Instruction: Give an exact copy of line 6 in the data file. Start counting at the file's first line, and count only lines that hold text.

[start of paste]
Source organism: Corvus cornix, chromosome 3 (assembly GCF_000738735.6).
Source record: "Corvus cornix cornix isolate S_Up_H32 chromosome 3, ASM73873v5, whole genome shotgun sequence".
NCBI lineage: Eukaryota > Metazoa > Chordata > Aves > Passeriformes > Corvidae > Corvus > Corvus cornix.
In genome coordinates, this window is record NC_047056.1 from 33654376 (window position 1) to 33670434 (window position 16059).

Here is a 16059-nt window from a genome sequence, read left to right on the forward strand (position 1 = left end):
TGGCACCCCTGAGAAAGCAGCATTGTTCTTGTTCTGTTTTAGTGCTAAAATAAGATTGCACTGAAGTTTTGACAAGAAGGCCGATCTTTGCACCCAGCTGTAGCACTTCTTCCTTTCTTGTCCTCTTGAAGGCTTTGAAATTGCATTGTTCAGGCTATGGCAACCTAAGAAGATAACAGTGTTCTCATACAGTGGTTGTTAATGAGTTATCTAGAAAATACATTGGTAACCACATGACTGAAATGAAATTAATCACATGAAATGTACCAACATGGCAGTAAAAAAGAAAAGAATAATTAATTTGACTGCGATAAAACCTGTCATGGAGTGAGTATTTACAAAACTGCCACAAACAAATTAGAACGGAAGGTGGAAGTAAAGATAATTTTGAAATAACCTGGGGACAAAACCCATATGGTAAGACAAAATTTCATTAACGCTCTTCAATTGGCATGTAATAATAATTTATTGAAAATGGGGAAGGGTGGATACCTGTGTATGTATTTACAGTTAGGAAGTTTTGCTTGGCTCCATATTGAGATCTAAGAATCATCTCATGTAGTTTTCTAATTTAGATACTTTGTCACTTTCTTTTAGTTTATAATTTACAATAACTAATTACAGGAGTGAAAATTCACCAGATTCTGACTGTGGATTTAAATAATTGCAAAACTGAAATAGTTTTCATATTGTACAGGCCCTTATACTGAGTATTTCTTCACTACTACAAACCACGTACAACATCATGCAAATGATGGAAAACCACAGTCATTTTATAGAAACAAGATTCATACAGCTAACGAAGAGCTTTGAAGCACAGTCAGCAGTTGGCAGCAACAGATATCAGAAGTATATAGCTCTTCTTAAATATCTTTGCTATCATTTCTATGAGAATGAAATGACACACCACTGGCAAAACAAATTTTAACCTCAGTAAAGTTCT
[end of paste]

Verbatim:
TGGCACCCCTGAGAAAGCAGCATTGTTCTTGTTCTGTTTTAGTGCTAAAATAAGATTGCACTGAAGTTTTGACAAGAAGGCCGATCTTTGCACCCAGCTGTAGCACTTCTTCCTTTCTTGTCCTCTTGAAGGCTTTGAAATTGCATTGTTCAGGCTATGGCAACCTAAGAAGATAACAGTGTTCTCATACAGTGGTTGTTAATGAGTTATCTAGAAAATACATTGGTAACCACATGACTGAAATGAAATTAATCACATGAAATGTACCAACATGGCAGTAAAAAAGAAAAGAATAATTAATTTGACTGCGATAAAACCTGTCATGGAGTGAGTATTTACAAAACTGCCACAAACAAATTAGAACGGAAGGTGGAAGTAAAGATAATTTTGAAATAACCTGGGGACAAAACCCATATGGTAAGACAAAATTTCATTAACGCTCTTCAATTGGCATGTAATAATAATTTATTGAAAATGGGGAAGGGTGGATACCTGTGTATGTATTTACAGTTAGGAAGTTTTGCTTGGCTCCATATTGAGATCTAAGAATCATCTCATGTAGTTTTCTAATTTAGATACTTTGTCACTTTCTTTTAGTTTATAATTTACAATAACTAATTACAGGAGTGAAAATTCACCAGATTCTGACTGTGGATTTAAATAATTGCAAAACTGAAATAGTTTTCATATTGTACAGGCCCTTATACTGAGTATTTCTTCACTACTACAAACCACGTACAACATCATGCAAATGATGGAAAACCACAGTCATTTTATAGAAACAAGATTCATACAGCTAACGAAGAGCTTTGAAGCACAGTCAGCAGTTGGCAGCAACAGATATCAGAAGTATATAGCTCTTCTTAAATATCTTTGCTATCATTTCTATGAGAATGAAATGACACACCACTGGCAAAACAAATTTTAACCTCAGTAAAGTTCT